ATHENS (Reuters) – Greece said on Friday it was expelling the Libyan ambassador, angered at an accord between Libya and Turkey signed on Nov. 27 that maps out a sea boundary between the two countries close to the Greek island of Crete.
A Libyan flag flutters atop the Libyan Consulate in Athens, Greece, December 6, 2019. REUTERS/Costas Baltas
Mohamed Younis AB Menfi had 72 hours to leave the country, Greek Foreign Minister Nikos Dendias told a news briefing. Dendias called the Turkey-Libyan accord a “blatant violation of international law”.
The move did not mean Greece was severing diplomatic relations with Libya, Dendias said. Another foreign ministry official said Libya had ‘deceived’ Greece.
“This is a legally invalid document,” Greek Prime Minister Kyriakos Mitsotakis told parliament.
“Not only is it geographically and historically invalid – wiping Greek islands off the map – but because it led Turkey to an unprecedented diplomatic isolation,” he said.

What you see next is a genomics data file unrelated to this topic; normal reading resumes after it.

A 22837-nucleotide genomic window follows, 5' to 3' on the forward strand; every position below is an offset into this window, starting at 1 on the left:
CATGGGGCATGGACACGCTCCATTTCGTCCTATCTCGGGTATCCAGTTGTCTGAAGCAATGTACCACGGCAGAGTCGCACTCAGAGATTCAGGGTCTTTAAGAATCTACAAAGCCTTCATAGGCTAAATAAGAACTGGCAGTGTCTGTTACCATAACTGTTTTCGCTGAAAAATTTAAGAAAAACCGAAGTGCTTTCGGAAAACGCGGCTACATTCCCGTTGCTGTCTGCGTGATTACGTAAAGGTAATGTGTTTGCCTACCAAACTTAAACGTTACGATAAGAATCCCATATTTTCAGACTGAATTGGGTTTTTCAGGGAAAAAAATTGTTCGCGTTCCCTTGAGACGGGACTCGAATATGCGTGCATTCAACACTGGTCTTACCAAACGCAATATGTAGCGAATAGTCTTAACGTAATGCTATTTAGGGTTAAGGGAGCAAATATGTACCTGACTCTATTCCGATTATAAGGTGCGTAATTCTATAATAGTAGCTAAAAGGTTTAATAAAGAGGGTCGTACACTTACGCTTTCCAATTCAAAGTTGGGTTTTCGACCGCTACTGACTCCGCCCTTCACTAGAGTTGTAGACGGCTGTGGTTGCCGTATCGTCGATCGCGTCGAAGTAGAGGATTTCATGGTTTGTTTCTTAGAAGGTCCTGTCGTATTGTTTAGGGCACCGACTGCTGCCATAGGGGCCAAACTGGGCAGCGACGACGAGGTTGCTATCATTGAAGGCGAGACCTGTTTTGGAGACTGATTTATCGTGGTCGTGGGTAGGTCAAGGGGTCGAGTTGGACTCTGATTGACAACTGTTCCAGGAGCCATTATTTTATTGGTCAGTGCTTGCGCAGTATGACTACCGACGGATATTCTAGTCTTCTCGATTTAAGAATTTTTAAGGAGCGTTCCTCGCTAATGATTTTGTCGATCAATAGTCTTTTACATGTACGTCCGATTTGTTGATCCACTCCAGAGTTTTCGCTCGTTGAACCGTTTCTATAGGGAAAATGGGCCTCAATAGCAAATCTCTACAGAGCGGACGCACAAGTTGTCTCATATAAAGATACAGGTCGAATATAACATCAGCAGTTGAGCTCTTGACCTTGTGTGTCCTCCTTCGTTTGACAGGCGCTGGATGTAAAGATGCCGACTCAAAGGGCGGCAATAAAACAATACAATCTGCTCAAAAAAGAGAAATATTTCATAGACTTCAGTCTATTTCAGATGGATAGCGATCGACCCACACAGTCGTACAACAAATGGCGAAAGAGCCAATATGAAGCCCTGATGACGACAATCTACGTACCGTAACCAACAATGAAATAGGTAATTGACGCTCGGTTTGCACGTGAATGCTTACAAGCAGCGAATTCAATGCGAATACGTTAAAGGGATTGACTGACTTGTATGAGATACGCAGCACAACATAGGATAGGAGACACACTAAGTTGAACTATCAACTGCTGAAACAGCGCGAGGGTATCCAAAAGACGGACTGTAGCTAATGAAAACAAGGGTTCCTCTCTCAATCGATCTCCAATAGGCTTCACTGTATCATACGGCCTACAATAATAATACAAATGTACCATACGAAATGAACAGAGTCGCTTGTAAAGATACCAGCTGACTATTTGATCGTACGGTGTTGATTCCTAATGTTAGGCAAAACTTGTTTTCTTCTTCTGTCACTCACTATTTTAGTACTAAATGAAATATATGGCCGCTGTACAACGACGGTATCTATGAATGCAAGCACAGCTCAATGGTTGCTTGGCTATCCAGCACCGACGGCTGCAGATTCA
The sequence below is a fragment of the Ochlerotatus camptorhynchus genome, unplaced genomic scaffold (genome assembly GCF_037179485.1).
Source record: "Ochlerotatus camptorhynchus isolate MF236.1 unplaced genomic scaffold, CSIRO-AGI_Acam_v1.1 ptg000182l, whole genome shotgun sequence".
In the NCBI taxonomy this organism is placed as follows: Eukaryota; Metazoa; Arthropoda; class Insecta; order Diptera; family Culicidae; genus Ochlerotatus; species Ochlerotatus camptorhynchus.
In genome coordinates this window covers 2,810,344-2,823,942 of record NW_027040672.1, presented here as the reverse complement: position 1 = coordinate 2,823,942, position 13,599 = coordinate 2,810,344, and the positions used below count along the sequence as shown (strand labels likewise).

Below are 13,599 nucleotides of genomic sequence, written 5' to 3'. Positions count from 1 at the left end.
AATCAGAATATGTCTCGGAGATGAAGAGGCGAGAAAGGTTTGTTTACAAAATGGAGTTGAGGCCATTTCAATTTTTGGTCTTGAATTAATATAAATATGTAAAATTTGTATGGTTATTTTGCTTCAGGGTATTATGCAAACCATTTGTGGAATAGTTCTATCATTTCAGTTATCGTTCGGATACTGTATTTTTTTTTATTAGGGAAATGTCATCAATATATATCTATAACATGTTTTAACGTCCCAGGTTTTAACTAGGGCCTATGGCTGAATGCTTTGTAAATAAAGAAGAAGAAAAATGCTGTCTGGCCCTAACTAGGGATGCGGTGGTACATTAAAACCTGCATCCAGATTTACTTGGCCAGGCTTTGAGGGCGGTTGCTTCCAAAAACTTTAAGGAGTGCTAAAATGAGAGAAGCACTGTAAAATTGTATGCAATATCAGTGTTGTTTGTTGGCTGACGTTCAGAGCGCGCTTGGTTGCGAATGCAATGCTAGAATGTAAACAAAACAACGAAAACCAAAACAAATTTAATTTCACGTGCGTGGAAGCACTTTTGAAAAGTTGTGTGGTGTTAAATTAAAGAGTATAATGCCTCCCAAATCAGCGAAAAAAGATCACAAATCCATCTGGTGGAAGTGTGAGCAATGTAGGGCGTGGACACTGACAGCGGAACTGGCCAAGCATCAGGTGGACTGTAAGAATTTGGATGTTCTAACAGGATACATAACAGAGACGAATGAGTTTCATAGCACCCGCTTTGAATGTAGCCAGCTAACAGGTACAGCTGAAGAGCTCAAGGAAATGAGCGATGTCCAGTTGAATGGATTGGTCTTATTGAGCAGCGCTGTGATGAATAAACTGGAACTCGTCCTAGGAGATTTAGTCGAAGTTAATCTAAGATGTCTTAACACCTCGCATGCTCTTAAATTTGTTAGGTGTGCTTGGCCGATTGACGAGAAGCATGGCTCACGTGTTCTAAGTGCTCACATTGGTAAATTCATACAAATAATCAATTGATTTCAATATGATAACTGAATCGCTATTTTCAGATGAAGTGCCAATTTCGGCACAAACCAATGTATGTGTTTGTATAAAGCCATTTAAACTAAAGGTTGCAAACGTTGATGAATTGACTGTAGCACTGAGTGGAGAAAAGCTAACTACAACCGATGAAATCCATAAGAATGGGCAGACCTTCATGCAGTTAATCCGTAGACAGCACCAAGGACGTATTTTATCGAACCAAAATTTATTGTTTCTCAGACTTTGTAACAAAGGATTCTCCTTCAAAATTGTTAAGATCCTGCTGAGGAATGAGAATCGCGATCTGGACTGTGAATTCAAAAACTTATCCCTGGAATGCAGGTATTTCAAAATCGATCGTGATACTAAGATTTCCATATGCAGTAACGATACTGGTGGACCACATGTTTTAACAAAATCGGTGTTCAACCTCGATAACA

“Its just a piece of paper nobody recognises.”
The Libyan embassy in Athens said it had no comment.
The expulsion is the latest twist in a saga of Mediterranean states jostling to claim yet-untapped oil and gas in the region.
Turkey and the internationally recognised government of Libya signed the accord in November defining their boundaries and a deal on expanded security and military cooperation, a step Turkey said was protecting its rights. [nL8N2882ZR]
Greece immediately shot back, calling the accord absurd because it ignored the presence of Crete between the coasts of Turkey and Libya.
Greece asked Libya for details of the deal last week.
“The text of this agreement carries the signature of the Libyan foreign minister. It is the same person who, in September, had assured the Greek side otherwise,” Dendias said.
Mitsotakis said the speaker of Libya’s parliament would be in Athens in coming days for consultations.
Greece and Turkey are at odds over a host of issues ranging from mineral rights in the Aegean Sea to ethnically-split Cyprus. Tensions are also running high because of Turkish drilling off Cyprus, and the European Union has prepared sanctions against Turkey in response.
On Thursday, Cyprus said it was petitioning the International Court of Justice to safeguard its offshore rights.[nL8N28F20X]
Additional reporting by George Georgiopoulos, Editing by Catherine Evans, William Maclean